Introducing Infrastructure Fiction

The Blood of the City

Paul Graham Raven introduces the idea of “infrastructure fiction,” a derivative of design fiction (itself somewhat related to science fiction):

No one would describe Douglas Adams as a “hard” science fiction writer, but I’ve long felt that he was better than many of his more serious contemporaries at communicating the paradoxical relationships we humans have with the world we inhabit. Near the start of the third Hitchhiker’s Guide novel, Life, the Universe and Everything (Adams, 2009), Arthur Dent and Ford Prefect observe the arrival of an unusual spacecraft (which, if I remember correctly, looks rather like a low-budget Italian bistro turned on its side) in the middle of Lords cricket ground during an important test match. This spacecraft remains unnoticed by the players, the crowd, or even the stolid BBC reporters covering the match; this is because it includes a device which generates a “Someone Else’s Problem” field, whose inventor realised that, while making something invisible is very tricky, making something look like someone else’s problem is much, much easier, as most people are predisposed to that position.

The challenge for infrastructure fiction is to dispel the Someone Else’s Problem field and reveal the elided centrality of infrastructure to pretty much everything we do. Its challenge is to explore what infrastructure means.

Full Story: Superflux: An Introduction To Infrastructure Fiction

Paul includes links to a few examples from a University of Sheffield project he was involved in, including the “City Blood” concept pictured above.

Crack the Surface: Free Documentary Series on Urban Exploration

Crack The Surface – Episode I from SilentUK on Vimeo.

Crack The Surface – Episode II from SilentUK on Vimeo.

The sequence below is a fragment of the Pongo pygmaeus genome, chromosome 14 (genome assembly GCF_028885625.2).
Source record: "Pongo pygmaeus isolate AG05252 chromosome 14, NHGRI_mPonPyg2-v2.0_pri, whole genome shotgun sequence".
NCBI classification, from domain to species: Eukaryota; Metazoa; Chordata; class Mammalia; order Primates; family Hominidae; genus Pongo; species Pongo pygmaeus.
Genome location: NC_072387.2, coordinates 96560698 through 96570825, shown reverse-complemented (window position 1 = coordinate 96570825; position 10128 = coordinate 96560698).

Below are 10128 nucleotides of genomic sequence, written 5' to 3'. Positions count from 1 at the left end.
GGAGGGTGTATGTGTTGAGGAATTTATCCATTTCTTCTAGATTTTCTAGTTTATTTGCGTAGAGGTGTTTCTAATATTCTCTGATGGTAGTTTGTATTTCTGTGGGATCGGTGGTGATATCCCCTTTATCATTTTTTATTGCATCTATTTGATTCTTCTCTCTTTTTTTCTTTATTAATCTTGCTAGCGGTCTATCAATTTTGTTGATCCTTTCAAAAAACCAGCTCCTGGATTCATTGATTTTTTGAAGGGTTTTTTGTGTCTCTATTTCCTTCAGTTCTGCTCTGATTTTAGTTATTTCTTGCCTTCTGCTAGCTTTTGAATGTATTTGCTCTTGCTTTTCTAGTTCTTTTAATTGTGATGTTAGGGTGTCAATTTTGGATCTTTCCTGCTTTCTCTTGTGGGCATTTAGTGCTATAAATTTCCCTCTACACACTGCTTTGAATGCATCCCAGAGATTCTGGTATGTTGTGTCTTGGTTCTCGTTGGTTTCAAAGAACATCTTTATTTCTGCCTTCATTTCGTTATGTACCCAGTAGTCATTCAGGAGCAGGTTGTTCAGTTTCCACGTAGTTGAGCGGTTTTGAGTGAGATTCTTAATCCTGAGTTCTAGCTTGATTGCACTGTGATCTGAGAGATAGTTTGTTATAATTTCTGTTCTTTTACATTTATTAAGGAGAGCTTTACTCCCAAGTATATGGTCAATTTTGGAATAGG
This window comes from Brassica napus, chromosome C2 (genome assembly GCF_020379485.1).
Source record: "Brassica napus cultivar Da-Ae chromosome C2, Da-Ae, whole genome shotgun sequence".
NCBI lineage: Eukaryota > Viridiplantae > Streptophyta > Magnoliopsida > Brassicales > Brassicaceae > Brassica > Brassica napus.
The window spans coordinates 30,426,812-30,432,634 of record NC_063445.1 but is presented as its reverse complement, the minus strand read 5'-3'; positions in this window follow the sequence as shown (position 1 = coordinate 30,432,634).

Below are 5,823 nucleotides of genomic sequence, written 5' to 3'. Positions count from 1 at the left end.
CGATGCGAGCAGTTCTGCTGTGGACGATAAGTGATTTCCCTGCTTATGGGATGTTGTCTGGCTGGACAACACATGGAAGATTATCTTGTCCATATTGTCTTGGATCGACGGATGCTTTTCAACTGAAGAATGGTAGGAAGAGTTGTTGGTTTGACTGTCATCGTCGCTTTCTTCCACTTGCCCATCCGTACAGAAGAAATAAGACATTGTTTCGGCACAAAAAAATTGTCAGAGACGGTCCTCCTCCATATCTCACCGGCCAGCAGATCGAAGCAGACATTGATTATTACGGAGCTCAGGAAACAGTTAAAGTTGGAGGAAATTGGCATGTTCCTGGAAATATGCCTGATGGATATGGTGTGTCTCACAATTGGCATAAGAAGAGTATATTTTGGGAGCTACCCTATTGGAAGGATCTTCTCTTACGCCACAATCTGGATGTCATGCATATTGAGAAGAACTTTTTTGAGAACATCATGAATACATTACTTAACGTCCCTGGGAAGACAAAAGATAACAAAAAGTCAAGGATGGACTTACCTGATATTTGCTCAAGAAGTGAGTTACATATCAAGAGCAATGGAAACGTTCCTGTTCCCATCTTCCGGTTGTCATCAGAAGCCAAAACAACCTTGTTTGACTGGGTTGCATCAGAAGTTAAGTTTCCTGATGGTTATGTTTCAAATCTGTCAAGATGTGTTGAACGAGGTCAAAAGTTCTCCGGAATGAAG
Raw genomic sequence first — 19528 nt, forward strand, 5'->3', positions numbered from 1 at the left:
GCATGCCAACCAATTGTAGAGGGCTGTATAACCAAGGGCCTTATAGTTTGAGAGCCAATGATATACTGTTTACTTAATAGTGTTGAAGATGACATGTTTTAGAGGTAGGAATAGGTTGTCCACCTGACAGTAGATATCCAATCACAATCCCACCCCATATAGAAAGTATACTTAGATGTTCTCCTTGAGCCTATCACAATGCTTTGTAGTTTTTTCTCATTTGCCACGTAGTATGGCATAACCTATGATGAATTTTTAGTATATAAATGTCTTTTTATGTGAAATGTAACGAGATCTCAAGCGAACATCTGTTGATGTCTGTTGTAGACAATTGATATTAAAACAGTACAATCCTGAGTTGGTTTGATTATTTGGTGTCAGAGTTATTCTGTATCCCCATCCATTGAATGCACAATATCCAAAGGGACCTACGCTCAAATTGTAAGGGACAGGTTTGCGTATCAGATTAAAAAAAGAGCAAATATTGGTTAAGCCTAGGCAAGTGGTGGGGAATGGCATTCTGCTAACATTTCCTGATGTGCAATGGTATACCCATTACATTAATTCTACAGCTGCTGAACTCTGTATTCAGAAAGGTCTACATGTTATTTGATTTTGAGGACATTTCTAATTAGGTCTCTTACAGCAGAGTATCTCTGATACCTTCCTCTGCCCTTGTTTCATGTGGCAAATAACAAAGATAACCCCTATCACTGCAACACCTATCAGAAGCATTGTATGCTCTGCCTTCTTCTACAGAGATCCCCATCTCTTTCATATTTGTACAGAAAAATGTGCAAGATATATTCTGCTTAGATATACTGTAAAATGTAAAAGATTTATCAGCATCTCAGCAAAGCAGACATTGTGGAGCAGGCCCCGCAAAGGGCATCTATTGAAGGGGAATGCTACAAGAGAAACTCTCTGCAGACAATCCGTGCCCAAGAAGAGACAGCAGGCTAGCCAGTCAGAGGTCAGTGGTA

Produced in association with:


Previously: Urban Exploration

Infrastructure Still Crumbling – So What Do We Do About It?

crumbling bridge

The American Society of Civil Engineers (ASCE) has released its 2009 Report Card for American Infrastructure, and the results are grim. The association gave the most powerful nation in the world an overall grade of D, and stated that it would take a five-year investment of $2.2 trillion to bring the U.S. up to par with the rest of its class—the world’s major postindustrial nations.

The Architect’s Newspaper: State of Disrepair

(via Brainsturbator)

What exactly can be done about it, other than spending massive amounts of public funds and ratcheting up an already astronomical deficit?

The obvious libertarian answer I can think of is: sell off all private infrastructure and issue tax refunds for it. Let the private companies who purchase it deal with it. At this point it doesn’t seem like that’s any worse an option than letting it all rot. Certainly there’d be a lot of questions regarding access to essential infrastructure. And if, say, the entire interstate highway system were privatized I’m sure that would open things up to all sorts of highly entertaining anti-competitive actions on the part of its owners.